This Article analyzes how the accumulation of liquidation rights in a start-up can result in a suboptimal contract among the company’s investors and its management team. Liquidation rights determine the allocation of the proceeds when a start-up is sold. Because a sale is the most common form of exit for investors, these rights are a key factor in determining the return to investors, the return to the company’s management team and employees, and the incentives of all parties involved.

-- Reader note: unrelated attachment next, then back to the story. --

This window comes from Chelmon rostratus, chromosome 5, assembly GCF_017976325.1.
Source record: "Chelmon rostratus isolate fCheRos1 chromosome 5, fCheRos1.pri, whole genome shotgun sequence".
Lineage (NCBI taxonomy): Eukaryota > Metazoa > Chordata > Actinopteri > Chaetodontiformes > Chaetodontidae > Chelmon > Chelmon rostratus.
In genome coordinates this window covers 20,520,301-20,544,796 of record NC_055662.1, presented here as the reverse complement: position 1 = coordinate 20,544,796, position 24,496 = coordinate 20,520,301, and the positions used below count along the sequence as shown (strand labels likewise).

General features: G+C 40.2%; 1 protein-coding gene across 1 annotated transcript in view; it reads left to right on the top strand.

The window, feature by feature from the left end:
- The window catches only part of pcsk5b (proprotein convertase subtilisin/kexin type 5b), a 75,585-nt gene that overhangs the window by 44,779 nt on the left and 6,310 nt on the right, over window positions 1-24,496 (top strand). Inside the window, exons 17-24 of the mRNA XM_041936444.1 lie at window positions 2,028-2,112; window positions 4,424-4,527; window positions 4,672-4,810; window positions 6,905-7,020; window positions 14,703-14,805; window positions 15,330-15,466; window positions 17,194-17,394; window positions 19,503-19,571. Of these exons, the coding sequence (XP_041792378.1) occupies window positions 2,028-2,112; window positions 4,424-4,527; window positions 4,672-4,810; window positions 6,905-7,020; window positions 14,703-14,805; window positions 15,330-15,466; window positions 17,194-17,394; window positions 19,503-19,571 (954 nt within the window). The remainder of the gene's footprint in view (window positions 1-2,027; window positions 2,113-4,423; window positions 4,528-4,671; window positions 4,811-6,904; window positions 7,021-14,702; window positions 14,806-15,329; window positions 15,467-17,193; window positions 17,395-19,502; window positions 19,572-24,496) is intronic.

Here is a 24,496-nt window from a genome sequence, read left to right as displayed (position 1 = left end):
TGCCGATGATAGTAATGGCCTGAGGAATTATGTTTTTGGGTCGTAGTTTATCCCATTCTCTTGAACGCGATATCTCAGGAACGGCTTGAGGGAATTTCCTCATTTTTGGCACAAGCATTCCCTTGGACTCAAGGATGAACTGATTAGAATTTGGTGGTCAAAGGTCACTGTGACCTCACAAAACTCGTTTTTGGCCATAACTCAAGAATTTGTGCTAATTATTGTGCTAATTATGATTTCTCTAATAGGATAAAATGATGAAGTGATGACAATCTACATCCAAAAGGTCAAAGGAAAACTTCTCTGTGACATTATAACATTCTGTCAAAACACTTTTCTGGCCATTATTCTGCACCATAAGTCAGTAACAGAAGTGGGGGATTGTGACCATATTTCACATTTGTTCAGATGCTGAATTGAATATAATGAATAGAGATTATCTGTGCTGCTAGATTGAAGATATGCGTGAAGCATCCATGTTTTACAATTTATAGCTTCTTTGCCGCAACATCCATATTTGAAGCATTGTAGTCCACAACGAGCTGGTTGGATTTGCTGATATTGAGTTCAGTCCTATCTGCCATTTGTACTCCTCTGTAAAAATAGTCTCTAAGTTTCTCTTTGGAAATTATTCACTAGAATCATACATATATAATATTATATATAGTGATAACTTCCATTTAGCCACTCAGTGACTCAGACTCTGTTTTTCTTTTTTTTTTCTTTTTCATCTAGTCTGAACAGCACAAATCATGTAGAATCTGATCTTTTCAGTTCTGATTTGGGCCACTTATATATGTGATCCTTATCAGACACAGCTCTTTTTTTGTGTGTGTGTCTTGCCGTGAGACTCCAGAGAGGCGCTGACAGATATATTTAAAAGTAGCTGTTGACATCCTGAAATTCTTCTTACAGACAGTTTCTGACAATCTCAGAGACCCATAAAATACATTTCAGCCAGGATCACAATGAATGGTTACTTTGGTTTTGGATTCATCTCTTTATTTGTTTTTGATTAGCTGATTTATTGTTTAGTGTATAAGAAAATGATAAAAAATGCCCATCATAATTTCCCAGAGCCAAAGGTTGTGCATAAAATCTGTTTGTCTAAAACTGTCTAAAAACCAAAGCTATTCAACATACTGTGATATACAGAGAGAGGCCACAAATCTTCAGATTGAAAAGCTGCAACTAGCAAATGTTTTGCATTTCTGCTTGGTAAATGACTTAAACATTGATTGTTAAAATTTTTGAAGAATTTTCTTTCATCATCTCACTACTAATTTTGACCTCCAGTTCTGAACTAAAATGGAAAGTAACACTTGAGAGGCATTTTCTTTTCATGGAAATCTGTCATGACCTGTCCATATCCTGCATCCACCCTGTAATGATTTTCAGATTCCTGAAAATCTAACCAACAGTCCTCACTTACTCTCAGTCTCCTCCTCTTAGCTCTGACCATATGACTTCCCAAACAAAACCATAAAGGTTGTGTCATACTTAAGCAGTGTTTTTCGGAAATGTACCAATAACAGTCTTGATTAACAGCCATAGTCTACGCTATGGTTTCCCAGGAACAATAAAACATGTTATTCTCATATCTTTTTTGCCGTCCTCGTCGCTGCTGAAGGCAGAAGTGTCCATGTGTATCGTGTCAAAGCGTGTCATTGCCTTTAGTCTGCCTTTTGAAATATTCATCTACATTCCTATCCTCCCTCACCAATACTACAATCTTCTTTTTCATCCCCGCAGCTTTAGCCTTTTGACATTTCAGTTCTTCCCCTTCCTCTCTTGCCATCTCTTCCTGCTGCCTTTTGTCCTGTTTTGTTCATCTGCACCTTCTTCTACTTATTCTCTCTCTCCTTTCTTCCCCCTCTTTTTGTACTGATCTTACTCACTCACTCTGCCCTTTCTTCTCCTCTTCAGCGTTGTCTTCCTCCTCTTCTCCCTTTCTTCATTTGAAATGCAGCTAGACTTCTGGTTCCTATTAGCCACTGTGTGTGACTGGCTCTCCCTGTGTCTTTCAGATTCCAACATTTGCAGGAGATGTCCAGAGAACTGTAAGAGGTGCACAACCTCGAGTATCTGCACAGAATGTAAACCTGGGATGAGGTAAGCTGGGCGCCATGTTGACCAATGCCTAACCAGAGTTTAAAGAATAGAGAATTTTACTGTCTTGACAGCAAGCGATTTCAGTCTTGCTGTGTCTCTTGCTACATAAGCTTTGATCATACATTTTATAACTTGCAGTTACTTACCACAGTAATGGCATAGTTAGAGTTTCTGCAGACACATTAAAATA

As a start-up grows and negotiates multiple rounds of financing, liquidation rights accumulate. In the aggregate, these rights can create a misalignment of interests and a suboptimal outcome for investors, the management team, and employees. The source of this problem is the sequential nature of the contracts involved; each round of investment involves a new negotiation of liquidation rights. As new investors negotiate their rights, however, earlier investors’ rights are rarely renegotiated. In order to protect themselves from the impact of later investors’ liquidation rights, earlier investors often seek rights that turn out to be counterproductive. This Article analyzes this phenomenon and suggests a contractual mechanism to coordinate liquidation rights over time so that the sequential negotiation of liquidation rights is less likely to result in a reduction in firm value.
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